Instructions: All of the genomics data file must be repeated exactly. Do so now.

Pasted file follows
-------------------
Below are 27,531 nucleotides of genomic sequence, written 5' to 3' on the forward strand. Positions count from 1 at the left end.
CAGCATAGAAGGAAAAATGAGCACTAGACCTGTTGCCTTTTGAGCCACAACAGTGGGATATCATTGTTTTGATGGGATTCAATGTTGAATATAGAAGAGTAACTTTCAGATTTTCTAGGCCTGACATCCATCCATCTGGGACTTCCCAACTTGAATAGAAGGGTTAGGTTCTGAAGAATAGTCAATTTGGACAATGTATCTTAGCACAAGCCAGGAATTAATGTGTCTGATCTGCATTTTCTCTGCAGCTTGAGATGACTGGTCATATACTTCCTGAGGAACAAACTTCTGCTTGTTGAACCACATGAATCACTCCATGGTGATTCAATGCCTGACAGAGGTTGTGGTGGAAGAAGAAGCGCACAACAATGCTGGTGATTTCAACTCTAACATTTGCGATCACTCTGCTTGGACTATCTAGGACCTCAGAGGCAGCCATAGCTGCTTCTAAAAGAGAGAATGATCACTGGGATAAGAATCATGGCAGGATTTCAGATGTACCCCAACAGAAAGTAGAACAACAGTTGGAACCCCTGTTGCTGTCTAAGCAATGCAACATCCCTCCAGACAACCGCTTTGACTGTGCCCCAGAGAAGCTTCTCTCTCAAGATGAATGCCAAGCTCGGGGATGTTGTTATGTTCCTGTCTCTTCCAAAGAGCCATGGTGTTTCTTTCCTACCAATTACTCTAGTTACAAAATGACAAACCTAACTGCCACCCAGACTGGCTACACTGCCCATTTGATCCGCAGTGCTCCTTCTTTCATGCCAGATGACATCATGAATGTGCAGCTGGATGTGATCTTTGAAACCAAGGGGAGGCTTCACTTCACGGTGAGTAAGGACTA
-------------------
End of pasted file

Below are 27,531 nucleotides of genomic sequence, written 5' to 3' on the forward strand. Positions count from 1 at the left end.
CAGCATAGAAGGAAAAATGAGCACTAGACCTGTTGCCTTTTGAGCCACAACAGTGGGATATCATTGTTTTGATGGGATTCAATGTTGAATATAGAAGAGTAACTTTCAGATTTTCTAGGCCTGACATCCATCCATCTGGGACTTCCCAACTTGAATAGAAGGGTTAGGTTCTGAAGAATAGTCAATTTGGACAATGTATCTTAGCACAAGCCAGGAATTAATGTGTCTGATCTGCATTTTCTCTGCAGCTTGAGATGACTGGTCATATACTTCCTGAGGAACAAACTTCTGCTTGTTGAACCACATGAATCACTCCATGGTGATTCAATGCCTGACAGAGGTTGTGGTGGAAGAAGAAGCGCACAACAATGCTGGTGATTTCAACTCTAACATTTGCGATCACTCTGCTTGGACTATCTAGGACCTCAGAGGCAGCCATAGCTGCTTCTAAAAGAGAGAATGATCACTGGGATAAGAATCATGGCAGGATTTCAGATGTACCCCAACAGAAAGTAGAACAACAGTTGGAACCCCTGTTGCTGTCTAAGCAATGCAACATCCCTCCAGACAACCGCTTTGACTGTGCCCCAGAGAAGCTTCTCTCTCAAGATGAATGCCAAGCTCGGGGATGTTGTTATGTTCCTGTCTCTTCCAAAGAGCCATGGTGTTTCTTTCCTACCAATTACTCTAGTTACAAAATGACAAACCTAACTGCCACCCAGACTGGCTACACTGCCCATTTGATCCGCAGTGCTCCTTCTTTCATGCCAGATGACATCATGAATGTGCAGCTGGATGTGATCTTTGAAACCAAGGGGAGGCTTCACTTCACGGTGAGTAAGGACTA